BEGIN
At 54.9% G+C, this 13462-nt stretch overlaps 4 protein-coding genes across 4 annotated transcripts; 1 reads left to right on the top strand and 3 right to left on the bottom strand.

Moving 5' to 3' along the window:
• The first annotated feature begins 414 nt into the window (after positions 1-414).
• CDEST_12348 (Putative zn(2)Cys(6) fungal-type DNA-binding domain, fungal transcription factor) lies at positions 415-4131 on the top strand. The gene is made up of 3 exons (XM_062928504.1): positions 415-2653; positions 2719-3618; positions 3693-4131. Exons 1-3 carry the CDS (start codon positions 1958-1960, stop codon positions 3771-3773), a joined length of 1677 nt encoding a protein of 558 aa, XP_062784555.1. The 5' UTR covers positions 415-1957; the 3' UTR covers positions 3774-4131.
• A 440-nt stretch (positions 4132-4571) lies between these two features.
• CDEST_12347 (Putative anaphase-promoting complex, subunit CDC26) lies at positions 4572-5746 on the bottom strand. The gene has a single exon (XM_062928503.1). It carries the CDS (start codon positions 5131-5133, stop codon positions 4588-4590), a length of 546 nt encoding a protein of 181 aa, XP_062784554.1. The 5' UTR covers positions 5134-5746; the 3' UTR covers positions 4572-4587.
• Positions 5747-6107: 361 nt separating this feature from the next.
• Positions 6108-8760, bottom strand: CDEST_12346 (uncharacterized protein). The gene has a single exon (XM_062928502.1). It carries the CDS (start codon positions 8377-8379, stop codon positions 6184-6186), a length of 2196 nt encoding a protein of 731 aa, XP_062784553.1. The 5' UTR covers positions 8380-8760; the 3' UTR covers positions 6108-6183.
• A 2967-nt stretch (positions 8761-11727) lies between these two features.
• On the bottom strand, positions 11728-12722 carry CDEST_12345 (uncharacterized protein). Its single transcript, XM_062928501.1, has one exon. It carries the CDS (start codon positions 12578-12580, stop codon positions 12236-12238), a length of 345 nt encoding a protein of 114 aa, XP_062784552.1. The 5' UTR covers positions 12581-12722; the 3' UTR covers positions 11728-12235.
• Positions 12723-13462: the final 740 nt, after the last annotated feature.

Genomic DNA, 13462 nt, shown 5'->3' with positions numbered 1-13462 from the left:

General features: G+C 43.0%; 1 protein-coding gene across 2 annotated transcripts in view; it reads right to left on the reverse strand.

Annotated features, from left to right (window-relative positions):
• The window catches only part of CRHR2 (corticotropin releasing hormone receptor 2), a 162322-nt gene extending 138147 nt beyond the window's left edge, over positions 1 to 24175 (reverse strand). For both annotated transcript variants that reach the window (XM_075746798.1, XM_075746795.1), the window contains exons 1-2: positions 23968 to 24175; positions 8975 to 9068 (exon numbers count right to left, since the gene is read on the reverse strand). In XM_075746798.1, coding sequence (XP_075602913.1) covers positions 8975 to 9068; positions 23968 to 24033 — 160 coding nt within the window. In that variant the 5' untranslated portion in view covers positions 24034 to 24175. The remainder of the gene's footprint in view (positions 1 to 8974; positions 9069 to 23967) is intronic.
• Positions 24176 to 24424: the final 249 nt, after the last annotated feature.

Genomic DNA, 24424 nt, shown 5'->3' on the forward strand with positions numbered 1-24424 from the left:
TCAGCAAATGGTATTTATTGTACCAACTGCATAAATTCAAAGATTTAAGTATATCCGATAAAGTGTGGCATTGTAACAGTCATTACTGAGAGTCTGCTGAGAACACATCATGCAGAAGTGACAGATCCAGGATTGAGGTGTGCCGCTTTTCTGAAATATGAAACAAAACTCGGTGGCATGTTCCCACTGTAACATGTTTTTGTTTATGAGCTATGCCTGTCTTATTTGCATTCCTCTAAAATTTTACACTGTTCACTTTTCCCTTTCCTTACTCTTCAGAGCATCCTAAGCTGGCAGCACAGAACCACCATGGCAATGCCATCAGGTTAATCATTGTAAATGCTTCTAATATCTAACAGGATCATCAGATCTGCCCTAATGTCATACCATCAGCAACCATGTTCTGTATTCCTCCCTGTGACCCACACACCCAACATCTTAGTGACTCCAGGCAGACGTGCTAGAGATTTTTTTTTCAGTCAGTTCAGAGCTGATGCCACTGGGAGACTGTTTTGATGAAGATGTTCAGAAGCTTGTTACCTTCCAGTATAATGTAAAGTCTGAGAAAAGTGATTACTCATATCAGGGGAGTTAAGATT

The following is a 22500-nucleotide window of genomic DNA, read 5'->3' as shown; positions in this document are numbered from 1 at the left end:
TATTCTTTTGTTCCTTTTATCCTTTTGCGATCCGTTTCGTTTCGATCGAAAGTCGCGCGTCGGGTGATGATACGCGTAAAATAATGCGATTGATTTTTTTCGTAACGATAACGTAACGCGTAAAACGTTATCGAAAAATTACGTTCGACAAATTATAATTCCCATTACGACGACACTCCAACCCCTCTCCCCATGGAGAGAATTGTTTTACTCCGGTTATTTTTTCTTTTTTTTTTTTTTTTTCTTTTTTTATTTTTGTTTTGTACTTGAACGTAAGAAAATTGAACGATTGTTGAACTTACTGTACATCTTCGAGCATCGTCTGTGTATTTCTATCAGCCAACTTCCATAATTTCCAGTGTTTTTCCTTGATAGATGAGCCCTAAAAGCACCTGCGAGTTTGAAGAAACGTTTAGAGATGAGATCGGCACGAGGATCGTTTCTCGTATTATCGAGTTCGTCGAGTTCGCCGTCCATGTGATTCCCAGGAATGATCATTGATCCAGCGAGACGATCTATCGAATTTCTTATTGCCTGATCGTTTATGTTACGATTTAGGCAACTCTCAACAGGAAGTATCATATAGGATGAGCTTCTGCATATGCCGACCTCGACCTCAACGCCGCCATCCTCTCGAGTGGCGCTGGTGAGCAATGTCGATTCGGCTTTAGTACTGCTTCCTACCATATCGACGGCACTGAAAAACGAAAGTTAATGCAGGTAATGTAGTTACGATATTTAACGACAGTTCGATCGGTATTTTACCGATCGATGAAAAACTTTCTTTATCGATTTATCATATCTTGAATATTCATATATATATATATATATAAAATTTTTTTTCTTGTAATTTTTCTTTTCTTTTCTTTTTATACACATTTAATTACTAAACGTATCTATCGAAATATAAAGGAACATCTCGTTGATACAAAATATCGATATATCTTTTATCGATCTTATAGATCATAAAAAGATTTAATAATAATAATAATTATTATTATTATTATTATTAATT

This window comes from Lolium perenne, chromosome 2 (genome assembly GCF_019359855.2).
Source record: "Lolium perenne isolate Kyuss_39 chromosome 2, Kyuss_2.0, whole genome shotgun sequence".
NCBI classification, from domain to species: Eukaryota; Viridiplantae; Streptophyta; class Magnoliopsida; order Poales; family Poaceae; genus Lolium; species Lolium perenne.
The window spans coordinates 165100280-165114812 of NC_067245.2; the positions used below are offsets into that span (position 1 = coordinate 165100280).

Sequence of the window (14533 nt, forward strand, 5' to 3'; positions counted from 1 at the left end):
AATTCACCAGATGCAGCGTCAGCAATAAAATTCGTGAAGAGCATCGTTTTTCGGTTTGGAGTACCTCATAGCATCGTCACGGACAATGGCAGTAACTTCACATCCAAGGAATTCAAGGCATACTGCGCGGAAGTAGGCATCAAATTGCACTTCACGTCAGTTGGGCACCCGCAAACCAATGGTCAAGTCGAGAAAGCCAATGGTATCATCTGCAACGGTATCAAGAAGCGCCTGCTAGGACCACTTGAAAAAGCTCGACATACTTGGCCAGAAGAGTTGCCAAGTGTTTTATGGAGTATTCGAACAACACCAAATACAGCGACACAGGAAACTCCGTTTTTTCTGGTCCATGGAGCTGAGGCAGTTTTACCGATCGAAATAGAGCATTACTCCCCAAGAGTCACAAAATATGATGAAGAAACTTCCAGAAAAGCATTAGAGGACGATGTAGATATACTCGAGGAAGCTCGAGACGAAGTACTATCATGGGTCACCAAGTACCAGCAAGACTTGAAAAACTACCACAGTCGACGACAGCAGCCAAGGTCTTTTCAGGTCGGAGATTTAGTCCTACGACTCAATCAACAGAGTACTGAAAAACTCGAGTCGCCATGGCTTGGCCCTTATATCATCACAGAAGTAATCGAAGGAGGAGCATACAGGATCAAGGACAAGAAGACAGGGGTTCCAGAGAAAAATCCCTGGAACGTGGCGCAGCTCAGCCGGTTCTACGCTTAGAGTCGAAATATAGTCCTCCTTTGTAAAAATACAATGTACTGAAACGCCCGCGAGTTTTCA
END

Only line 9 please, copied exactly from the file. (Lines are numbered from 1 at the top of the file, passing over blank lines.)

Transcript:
• A 2967-nt stretch (positions 8761-11727) lies between these two features.